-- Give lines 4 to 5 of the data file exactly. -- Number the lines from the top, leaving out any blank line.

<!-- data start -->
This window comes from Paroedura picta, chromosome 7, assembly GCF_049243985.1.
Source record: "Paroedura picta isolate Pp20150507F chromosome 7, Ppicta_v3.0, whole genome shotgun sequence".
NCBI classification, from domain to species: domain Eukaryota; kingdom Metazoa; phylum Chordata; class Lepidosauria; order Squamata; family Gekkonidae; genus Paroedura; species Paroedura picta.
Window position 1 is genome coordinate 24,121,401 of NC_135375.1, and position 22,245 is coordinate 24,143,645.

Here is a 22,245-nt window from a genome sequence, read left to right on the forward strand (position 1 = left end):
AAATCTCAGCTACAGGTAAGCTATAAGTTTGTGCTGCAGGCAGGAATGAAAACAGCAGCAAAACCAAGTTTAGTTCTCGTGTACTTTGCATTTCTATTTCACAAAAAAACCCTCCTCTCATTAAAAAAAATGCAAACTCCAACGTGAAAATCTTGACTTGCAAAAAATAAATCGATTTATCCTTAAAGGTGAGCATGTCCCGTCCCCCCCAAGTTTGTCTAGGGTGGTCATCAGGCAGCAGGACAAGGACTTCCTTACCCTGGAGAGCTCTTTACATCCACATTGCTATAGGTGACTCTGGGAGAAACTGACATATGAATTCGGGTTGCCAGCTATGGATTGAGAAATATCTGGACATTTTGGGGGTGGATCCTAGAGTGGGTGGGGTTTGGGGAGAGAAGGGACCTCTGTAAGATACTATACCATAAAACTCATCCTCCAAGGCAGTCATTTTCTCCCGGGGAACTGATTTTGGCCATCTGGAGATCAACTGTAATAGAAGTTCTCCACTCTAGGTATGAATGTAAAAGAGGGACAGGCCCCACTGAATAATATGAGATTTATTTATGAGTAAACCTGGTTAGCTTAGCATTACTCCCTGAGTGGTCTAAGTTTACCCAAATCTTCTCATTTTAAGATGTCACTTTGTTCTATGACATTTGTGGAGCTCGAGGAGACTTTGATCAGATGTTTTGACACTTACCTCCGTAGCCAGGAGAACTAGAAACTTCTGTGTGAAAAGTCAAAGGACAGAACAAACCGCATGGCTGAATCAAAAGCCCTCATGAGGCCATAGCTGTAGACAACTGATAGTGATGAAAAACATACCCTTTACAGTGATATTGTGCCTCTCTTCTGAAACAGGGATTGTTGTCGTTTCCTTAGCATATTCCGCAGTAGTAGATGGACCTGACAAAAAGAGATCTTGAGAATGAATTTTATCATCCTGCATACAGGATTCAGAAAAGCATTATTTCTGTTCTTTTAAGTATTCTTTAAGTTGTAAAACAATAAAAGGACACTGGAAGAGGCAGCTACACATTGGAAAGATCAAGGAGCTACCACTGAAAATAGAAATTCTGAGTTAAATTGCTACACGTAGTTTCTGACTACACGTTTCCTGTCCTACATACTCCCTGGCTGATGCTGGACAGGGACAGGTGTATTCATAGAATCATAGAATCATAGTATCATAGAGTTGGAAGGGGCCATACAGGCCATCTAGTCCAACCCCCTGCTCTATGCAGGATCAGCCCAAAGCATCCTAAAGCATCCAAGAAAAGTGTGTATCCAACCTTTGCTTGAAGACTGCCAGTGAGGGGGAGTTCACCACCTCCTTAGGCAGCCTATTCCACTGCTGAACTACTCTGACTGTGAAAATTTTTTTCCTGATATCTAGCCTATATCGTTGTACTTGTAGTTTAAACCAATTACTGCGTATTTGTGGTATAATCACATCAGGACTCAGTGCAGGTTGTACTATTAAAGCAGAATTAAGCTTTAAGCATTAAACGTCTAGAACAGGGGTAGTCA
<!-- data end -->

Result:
Window position 1 is genome coordinate 24,121,401 of NC_135375.1, and position 22,245 is coordinate 24,143,645.

Here is a 22,245-nt window from a genome sequence, read left to right on the forward strand (position 1 = left end):